Managing a Remote Workforce: Investing in people to drive success in a distributed workforce
Looks like the future is now. Sure, organizations have been gradually exploring and incorporating a work-from-home culture for years now. But let’s be honest— COVID-19 beaned us with a wicked curveball. The pandemic has forced employers nationwide to adopt an overnight, trial-by-fire approach to managing a completely virtual workforce.
And like most workforce leaders, you’re probably navigating unique challenges and repeating the mantra, this is temporary, it’ll be business as usual again soon. But between ironclad safety precautions and extended office closures, working from home is sure to be our “new normal” for the foreseeable future. And to lead a successful remote workforce, you’ll need more than a strong Wi-Fi signal and cool Zoom background.
Let’s examine three keys to driving success when managing a distributed workforce:
- Build trust
- Set expectations
- Capitalize on opportunity
1. Trust: Not seeing is believing.
Maximizing output and empowering your remote team members means abandoning some of the long held beliefs about workplace culture and productivity. Common misconceptions include:
- Seeing your staff at their desks assures you they’re working hard.
- Commitment is a function of arriving at a worksite early and staying late.
- Only employees who are tethered to the office deserve recognition.
- High-level communication can only occur in person.
Not only is the “Big Brother” management style misaligned with the values of today’s workforce, it simply doesn’t work in the current climate. Having an outcomes-focused approach to performance instead of an observation-based one is critical when leading a virtual workforce. In other words, as long as your employees deliver on key objectives, the how and where details are insignificant. Strong leaders trust that their employees are equipped and committed to do the job no matter how much autonomy they have.
It would be remiss not to stress that trust is a two-way street. It’s not enough that you have faith in your team—your team must also have faith in you. Leading a virtual workforce means assessing the work habits and styles of its members.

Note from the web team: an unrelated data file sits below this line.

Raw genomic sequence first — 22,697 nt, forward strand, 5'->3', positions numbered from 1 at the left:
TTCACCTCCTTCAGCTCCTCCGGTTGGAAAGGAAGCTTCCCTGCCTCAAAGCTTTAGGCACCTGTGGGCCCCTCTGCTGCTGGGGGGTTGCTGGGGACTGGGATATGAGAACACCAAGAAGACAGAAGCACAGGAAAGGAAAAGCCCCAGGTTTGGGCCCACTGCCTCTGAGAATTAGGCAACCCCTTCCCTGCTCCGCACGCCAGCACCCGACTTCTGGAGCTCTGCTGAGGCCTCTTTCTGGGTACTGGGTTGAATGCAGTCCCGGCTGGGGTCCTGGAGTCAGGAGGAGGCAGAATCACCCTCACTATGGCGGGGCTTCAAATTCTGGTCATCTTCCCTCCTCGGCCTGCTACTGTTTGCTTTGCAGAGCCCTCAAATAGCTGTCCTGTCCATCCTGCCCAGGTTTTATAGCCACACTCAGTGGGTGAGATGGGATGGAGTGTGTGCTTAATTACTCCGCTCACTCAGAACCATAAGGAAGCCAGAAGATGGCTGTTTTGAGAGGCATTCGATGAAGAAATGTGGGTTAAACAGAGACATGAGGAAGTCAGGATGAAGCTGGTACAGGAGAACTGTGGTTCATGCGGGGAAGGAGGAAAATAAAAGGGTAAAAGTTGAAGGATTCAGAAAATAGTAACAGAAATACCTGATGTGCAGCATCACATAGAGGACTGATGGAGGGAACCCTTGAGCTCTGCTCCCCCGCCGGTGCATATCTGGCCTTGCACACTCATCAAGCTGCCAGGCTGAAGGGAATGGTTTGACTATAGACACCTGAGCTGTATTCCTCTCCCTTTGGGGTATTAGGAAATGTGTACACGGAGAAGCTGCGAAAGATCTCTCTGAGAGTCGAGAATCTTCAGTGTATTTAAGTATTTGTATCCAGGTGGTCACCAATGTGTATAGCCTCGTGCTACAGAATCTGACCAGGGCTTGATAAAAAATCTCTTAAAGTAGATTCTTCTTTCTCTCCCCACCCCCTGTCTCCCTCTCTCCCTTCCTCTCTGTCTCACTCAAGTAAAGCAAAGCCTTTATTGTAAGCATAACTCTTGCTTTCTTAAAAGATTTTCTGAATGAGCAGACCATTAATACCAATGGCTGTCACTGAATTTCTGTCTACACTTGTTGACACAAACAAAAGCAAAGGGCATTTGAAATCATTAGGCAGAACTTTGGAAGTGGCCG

- What are their individual strengths?
- What roadblocks might they face in a virtual environment?
- What is their preferred mode and style of communication?
- How can I offer tailored support and coaching to meet their needs?
Demonstrating empathy and reassuring your employees that they can count on you for pointed guidance will foster loyalty and motivation and improve collective output. Trust is the bedrock on which successful manager-team constructs are built.
2. Set expectations: United we stand, divided we work.
Widespread uncertainty is at an all-time high. Now more than ever, your distributed workforce is looking to you for structure and cohesion. A big part of establishing trust is setting clear expectations. Presenting action items and accountabilities will help your team work more efficiently, stay engaged, and experience satisfaction when tasks are completed.
Because managing a remote team involves asynchronous communication and workflow, it’s important to standardize certain practices and find ways to promote regular interaction and collaboration. Be transparent, and waste no time addressing the following:
Tools & technology
- Explain which communication tools your organization will be using (videoconferencing, project management software, document-sharing programs).
- Provide training and support on functionality and appropriate use of technology.
Important dates & deadlines
- Assign tasks and projects with both short-term and long-term deliverables.
- Provide timely feedback on the quality and completeness of their work.
- Discuss expected response times for email and voicemail.
Group & individual check-ins
- Schedule daily team meetings to discuss progress and potential blockers.
- Conduct daily or weekly individual check-ins with to gauge their temperatures and stress levels. Ask how they’re feeling and solicit feedback on their remote working experience.
3. Capitalize on opportunity (it’s often disguised as challenge).
As a business leader, human capital is by far your greatest asset. And managing your greatest asset remotely during a pandemic is no small feat. But when done effectively, it can help your organization develop new strategies designed to produce greater output. Inherent challenges notwithstanding, a drastic shift in work environment creates the perfect—and necessary— opportunity to revisit your culture and infrastructure and implement changes. Consider the following:
- How has your mission changed?
- How do you measure performance?
- Which teams need to be restructured to optimize productivity?
- What types of training meet your current needs?
- How can you create meaningful interactions from afar?
Tackling these questions will help you eliminate and debunk some of the old ideas tied to office visibility and punching a clock. Change, even when imposed on you, often breeds innovation and winning strategies.
Need support managing your remote workforce? Contact us today for expert guidance and tips to drive success.